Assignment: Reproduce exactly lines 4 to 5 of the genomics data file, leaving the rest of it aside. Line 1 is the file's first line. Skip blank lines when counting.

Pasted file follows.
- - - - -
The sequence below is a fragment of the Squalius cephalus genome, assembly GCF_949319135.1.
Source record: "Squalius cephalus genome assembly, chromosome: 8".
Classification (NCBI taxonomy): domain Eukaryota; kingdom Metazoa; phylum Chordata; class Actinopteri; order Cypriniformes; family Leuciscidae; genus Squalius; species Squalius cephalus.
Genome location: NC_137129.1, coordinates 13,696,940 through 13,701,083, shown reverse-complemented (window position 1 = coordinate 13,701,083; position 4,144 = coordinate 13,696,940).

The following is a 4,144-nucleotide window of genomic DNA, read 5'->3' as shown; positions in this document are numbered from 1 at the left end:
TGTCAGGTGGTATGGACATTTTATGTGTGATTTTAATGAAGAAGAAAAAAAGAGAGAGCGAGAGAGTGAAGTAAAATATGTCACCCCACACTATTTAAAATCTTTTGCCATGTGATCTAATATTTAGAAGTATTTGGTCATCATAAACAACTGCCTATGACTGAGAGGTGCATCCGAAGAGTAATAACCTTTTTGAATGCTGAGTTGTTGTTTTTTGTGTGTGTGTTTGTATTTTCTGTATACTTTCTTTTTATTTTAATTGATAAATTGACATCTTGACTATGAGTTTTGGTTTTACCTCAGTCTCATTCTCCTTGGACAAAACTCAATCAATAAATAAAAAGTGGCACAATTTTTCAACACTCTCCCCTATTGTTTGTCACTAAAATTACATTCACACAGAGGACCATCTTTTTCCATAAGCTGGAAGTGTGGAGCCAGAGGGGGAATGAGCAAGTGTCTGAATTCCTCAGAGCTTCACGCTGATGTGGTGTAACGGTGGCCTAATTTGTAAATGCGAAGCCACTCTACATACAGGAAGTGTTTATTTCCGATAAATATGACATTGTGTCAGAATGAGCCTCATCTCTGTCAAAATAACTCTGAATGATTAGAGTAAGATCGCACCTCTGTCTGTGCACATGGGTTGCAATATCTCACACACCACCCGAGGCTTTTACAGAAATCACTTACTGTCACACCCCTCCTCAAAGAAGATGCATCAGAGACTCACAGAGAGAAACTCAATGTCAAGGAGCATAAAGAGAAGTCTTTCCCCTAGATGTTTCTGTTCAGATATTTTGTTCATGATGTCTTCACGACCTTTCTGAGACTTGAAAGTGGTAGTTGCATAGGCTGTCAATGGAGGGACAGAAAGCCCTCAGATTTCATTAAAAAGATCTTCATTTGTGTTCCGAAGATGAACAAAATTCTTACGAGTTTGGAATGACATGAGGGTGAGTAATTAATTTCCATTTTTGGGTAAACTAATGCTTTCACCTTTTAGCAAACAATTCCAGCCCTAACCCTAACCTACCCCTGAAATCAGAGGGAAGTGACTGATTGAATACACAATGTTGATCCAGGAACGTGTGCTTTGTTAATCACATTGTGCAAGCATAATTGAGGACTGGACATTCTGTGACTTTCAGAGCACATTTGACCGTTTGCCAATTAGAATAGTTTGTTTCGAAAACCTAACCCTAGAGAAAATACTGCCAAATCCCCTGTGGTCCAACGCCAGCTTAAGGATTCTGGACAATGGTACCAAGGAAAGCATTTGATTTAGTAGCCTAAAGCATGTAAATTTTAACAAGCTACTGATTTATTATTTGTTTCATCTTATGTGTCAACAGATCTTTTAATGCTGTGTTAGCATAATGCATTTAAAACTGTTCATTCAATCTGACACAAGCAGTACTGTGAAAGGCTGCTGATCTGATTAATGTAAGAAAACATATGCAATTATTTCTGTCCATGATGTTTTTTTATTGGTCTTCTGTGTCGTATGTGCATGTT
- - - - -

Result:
Genome location: NC_137129.1, coordinates 13,696,940 through 13,701,083, shown reverse-complemented (window position 1 = coordinate 13,701,083; position 4,144 = coordinate 13,696,940).

The following is a 4,144-nucleotide window of genomic DNA, read 5'->3' as shown; positions in this document are numbered from 1 at the left end: